The fact that pre-Hispanic central Mexico already had a well-developed judicial system seems to have helped colonial cabildos cope with the postconquest legal situation. That hierarchy, described by such early ethnographers as Fray Bernardino de Sahagún and his indigenous informants, went from a court headed by a huey tlatoani (supreme ruler) and included members of the highest nobility to a series of lower courts staffed by members of the lesser nobility. On the district level, members of the local nobility also acted as judges, and had staffs of officers bearing the titles topilli and tequitlato, designations which survived into the eighteenth century in the Cuernavaca jurisdiction. All of these courts and officers heard both civil and criminal cases, examined witnesses, and kept written records.76 There was presumably some local variation of this system in the Cuernavaca region, but whatever the exact pre-Hispanic structure may have been, the judicial activities of the postconquest indigenous cabildos were part of a continued, if modified, evolutionary process. Governors served as chief judges, members of the ruling group sat in judgment with them, and lesser officials carried out judicial duties of various sorts at the district or subdistrict level.

The Cabildo and Litigation

Yet it was also clear to the jurisdiction’s ruling group that the Marquesado and royal governments maintained a very real authority over their actions. In response, many cabildo members attained a real mastery of the Spanish legal system and sought to use it for their own benefit whenever possible. It has already been seen that would-be miscreants could be kept in line by threatening them with exposure to the external legal system. Further, when consensus in a local matter could not be reached, or if the community was suffering at the hands of non-Indians, council members customarily turned to the Marquesado or viceregal courts for redress.77 Even then, few cabildos would have seen this as surrendering their basic authority in such matters; Spanish officials were expected to acknowledge the legitimacy of the local power structure.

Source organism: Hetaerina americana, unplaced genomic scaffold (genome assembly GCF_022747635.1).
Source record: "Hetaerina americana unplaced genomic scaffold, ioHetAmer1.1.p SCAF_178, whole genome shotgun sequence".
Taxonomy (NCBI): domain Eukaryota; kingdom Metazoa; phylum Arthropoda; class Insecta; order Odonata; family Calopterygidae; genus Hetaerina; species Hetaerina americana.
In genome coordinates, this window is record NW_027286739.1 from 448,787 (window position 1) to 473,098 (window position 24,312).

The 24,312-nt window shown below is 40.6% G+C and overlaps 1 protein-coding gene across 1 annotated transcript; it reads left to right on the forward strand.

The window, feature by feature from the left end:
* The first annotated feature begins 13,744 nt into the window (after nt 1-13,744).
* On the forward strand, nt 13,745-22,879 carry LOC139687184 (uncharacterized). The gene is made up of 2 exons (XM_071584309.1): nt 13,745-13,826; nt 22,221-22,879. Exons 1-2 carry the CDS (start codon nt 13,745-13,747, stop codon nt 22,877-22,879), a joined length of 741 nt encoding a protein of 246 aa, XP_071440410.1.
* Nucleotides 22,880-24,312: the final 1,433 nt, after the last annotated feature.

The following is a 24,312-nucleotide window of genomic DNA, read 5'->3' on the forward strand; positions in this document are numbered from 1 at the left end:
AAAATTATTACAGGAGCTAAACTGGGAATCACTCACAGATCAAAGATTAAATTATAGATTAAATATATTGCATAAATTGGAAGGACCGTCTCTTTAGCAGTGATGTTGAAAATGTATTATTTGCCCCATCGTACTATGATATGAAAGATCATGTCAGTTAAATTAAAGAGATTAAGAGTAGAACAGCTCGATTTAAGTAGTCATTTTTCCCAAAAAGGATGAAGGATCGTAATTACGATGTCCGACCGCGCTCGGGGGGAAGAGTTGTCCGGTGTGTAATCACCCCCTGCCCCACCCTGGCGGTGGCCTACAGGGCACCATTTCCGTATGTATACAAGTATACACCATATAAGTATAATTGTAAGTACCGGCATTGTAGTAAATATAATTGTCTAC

From the sixteenth century on, suits involving corruption of the tribute collection process, including alleged incompetence or malfeasance on the part of Spanish or indigenous officers, were especially common. Tribute litigation also embraced attempts to win exemption from payment or mine repartimiento duty. From the early years of the colonial era there were frequent disputes revolving around churchly matters and concerned with such things as the alleged corruption of curates, friars, and priests, some of whom were accused of exceeding limits imposed by the arancel, a schedule of costs for the administration of sacraments and the like.

Other forms of litigation became more common as the region’s non-Indian population increased. When Spanish livestock destroyed indigenous crops, cabildo officers drew up accounts of the damage, pressed the Marquesado authorities for redress, and if a favorable decision was forthcoming, distributed money received as restitution to the affected Indian citizens.78 Though various types of land disputes were always present, mounting pressure on the corporate land base over time meant that disputes between communities and Spaniards or between two or more indigenous communities, questions surrounding the rental or sale of community land to outsiders, and conflicts over water rights broke out more and more often. Attempts to recover land lost in the congregación process and efforts to gain a 600-vara townsite became common in the eighteenth century for this same reason.79

From the sixteenth century onward, indigenous councils all over central New Spain in general, and in the Cuernavaca jurisdiction in particular, hired procuradores, or untitled lawyers, during the course of all types of litigation.80Procuradores specializing in cases dealing with the Indian world worked closely with council members, some of whom traveled to the viceregal capital and resided there until the matter was settled. Procuradores helped councils devise litigation strategies and kept council members apprised of important developments. Such advice was sometimes relayed to councils in the form of Nahuatl documents, and some procuradores were themselves bilingual.81